Individual life premium improves 4% in 3Q while IUL up 18% YTD; more LIMRA news on future of call centers and big data analytics

Total individual life insurance new annualized premium improved 4% in the third quarter, according to LIMRA’s Retail Individual Life Insurance Survey.

In the first nine months of 2014, individual life insurance premium fell 1%. Policy count dropped 1% in the third quarter and 3% year-to-date (YTD).

Universal life (UL) premium rose 2% in the third quarter but has fallen 8% YTD. Lifetime guaranteed universal life dropped 10% in the third quarter, which is actually an improvement following 48% and 30% drops in the first and second quarters respectively.

IUL premium jumped 19% in the third quarter, resulting in 18% growth YTD. LIMRA finds IUL experienced the strongest growth in absolute dollars for both the quarter and YTD. In the third quarter, IUL represented the majority of all UL premium (51%), and 19% of overall individual life premium.

Total UL market share was 38% in the third quarter.

Whole life premium increased 6% in the third quarter, growing 2% YTD. Policy count fell 2% in the third quarter and 3% in the first nine months of 2014. WL premium represents 32% of the total individual life market for the quarter.

Variable universal life (VUL) premium was up 22% in the third quarter, resulting in a 26% increase YTD, which represents the second strongest growth in absolute dollars. This marks the eighth consecutive quarter of positive growth for VUL. VUL represented 8% of total life insurance sales in the third quarter.

Term premium was flat in the third quarter, falling 2% YTD. Term’s market share was 22% in the third quarter.

View the latest data table on U.S. life insurance sales trends. For more statistics, visit the newly updated Data Bank

LIMRA study suggests future role of contact centers more than answering phones; sales role predicted to increase

A new LIMRA study concluded that the future of financial services contact centers will go well beyond answering consumer phone calls.

Contact center executives from 46 different financial services companies predicted that within five years communication by phone will decrease while the use of online chat, email and social media will all increase. While the phone will remain a primary channel, 92% of executives predict that contact center phone usage will decrease in the future. Nine out of 10 executives predict online chat to increase while 69% see gains in email usage and 62% say social media will increase in the next five years.

Nearly 7 in 10 executives expect an increase in complex inquiries and a decrease in routine ones. Executives are also looking for contact centers to increase revenue-generating functions. Roughly 60% of executives anticipate their agents will do more cross-selling, up-selling, and engage in more direct selling five years from now. As the functions of the contact center change, it follows that the skills and qualifications of the people working there will, too. Among the qualifications that will be considered more important in the future are prior experience in sales, predicted by 52% of executives and prior financial services experience cited by 40%.

Because consumers increasingly expect an integrated omnichannel experience when they contact a company, 93% of executives said integration of communication channels was a priority for contact centers.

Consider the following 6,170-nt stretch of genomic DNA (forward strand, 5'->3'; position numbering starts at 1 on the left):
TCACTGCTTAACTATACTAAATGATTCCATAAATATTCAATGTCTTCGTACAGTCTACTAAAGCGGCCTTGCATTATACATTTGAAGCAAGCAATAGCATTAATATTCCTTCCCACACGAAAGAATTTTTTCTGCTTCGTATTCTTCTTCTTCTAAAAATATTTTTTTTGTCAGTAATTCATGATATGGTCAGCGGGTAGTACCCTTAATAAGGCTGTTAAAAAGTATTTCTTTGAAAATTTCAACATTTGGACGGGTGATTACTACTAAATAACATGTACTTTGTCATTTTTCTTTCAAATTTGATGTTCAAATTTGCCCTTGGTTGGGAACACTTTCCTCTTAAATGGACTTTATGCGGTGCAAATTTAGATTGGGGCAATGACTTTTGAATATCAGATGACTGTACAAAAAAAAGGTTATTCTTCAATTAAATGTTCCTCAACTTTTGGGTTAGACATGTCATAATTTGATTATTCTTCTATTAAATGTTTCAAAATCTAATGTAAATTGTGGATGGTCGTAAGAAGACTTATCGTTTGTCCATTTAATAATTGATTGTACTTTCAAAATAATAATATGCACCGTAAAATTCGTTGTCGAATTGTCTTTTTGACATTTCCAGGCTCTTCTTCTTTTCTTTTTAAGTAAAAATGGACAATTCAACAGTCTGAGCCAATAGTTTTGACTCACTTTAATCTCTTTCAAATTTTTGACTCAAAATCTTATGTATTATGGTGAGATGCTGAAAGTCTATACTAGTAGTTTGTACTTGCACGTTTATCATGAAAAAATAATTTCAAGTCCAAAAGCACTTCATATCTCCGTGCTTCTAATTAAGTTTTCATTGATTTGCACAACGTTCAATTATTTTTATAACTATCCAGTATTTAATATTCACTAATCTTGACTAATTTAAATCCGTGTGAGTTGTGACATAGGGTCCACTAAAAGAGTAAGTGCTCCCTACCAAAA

Life insurers invest in big data analytics, LIMRA reports

Nine in 10 life insurance companies report using big data analytics to better compete in today’s market, according to a new LIMRA report.

“While most companies are exploring big data analytics programs, less than a third feel they are ahead of their competition in this field,” said Norah Denley, senior research analyst, LIMRA Technology Research. “LIMRA believes as companies innovate and find ways to use new technologies to improve business results, there will be differentiation within the market.”

While two-thirds of companies say they have been using big data analytics for less than five years, 33% who have full-scale operations say their programs have been in place for more than a decade. Nearly half of companies are using big data analytics for six or more functions within their organizations, including: marketing initiatives, sales lead generation, underwriting, claims/fraud detection and prevention, improving sales productivity and product development.

As companies explore how best to run these programs, many different models are emerging. The study revealed that one quarter of companies’ big data analytics programs are led by specific business units; another 20% business-unit led with corporate support. Twenty-six percent of companies have established Centers of Excellence for their programs and 11% have their programs fully centralized. The remaining companies have various other structures in place.

Not unexpectedly, funding and executive buy-in are the two most cited hurdles for companies to implement big data analytics programs (click here to see chart) as companies try to decide how valuable these programs will be to their organizations. But legacy systems and staffing also are a challenge. Currently most companies say they have fewer than 10 people dedicated to their big data analytics program and half report finding staff with the right business skills difficult.

The report, The Big Picture: Big Data Analytics in Financial Services, is based on the results from an online survey of 44 companies in May 2014.


Windsor, Conn.-based LIMRA, a worldwide research, learning and development organization, is the trusted source of industry knowledge, helping more than 850 insurance and financial services companies in 64 countries increase their marketing and distribution effectiveness. Visit LIMRA at